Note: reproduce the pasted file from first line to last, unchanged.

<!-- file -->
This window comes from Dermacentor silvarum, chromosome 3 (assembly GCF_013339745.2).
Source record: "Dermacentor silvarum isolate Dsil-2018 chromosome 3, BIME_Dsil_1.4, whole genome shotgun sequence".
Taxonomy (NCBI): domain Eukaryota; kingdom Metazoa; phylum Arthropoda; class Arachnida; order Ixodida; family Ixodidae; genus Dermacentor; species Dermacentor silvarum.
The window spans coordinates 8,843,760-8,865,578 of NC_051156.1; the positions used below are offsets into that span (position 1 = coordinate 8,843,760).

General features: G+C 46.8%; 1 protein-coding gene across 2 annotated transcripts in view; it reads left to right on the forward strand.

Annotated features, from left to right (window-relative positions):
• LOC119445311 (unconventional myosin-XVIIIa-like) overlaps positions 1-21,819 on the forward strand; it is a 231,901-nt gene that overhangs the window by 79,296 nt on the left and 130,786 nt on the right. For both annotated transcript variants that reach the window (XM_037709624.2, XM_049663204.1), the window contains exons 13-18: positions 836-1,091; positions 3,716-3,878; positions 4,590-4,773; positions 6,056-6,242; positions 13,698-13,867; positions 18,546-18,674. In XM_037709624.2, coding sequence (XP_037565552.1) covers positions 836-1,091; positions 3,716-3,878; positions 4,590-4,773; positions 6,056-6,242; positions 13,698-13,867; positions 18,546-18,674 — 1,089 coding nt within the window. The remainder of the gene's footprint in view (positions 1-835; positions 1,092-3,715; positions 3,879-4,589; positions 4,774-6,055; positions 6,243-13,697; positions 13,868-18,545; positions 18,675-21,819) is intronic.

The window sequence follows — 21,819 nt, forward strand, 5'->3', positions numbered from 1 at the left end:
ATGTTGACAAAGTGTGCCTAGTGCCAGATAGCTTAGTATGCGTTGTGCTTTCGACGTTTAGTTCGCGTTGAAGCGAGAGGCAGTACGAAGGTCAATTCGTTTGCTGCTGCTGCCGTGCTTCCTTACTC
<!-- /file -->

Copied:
This window comes from Dermacentor silvarum, chromosome 3 (assembly GCF_013339745.2).
Source record: "Dermacentor silvarum isolate Dsil-2018 chromosome 3, BIME_Dsil_1.4, whole genome shotgun sequence".
Taxonomy (NCBI): domain Eukaryota; kingdom Metazoa; phylum Arthropoda; class Arachnida; order Ixodida; family Ixodidae; genus Dermacentor; species Dermacentor silvarum.
The window spans coordinates 8,843,760-8,865,578 of NC_051156.1; the positions used below are offsets into that span (position 1 = coordinate 8,843,760).

General features: G+C 46.8%; 1 protein-coding gene across 2 annotated transcripts in view; it reads left to right on the forward strand.

Annotated features, from left to right (window-relative positions):
• LOC119445311 (unconventional myosin-XVIIIa-like) overlaps positions 1-21,819 on the forward strand; it is a 231,901-nt gene that overhangs the window by 79,296 nt on the left and 130,786 nt on the right. For both annotated transcript variants that reach the window (XM_037709624.2, XM_049663204.1), the window contains exons 13-18: positions 836-1,091; positions 3,716-3,878; positions 4,590-4,773; positions 6,056-6,242; positions 13,698-13,867; positions 18,546-18,674. In XM_037709624.2, coding sequence (XP_037565552.1) covers positions 836-1,091; positions 3,716-3,878; positions 4,590-4,773; positions 6,056-6,242; positions 13,698-13,867; positions 18,546-18,674 — 1,089 coding nt within the window. The remainder of the gene's footprint in view (positions 1-835; positions 1,092-3,715; positions 3,879-4,589; positions 4,774-6,055; positions 6,243-13,697; positions 13,868-18,545; positions 18,675-21,819) is intronic.

The window sequence follows — 21,819 nt, forward strand, 5'->3', positions numbered from 1 at the left end:
ATGTTGACAAAGTGTGCCTAGTGCCAGATAGCTTAGTATGCGTTGTGCTTTCGACGTTTAGTTCGCGTTGAAGCGAGAGGCAGTACGAAGGTCAATTCGTTTGCTGCTGCTGCCGTGCTTCCTTACTC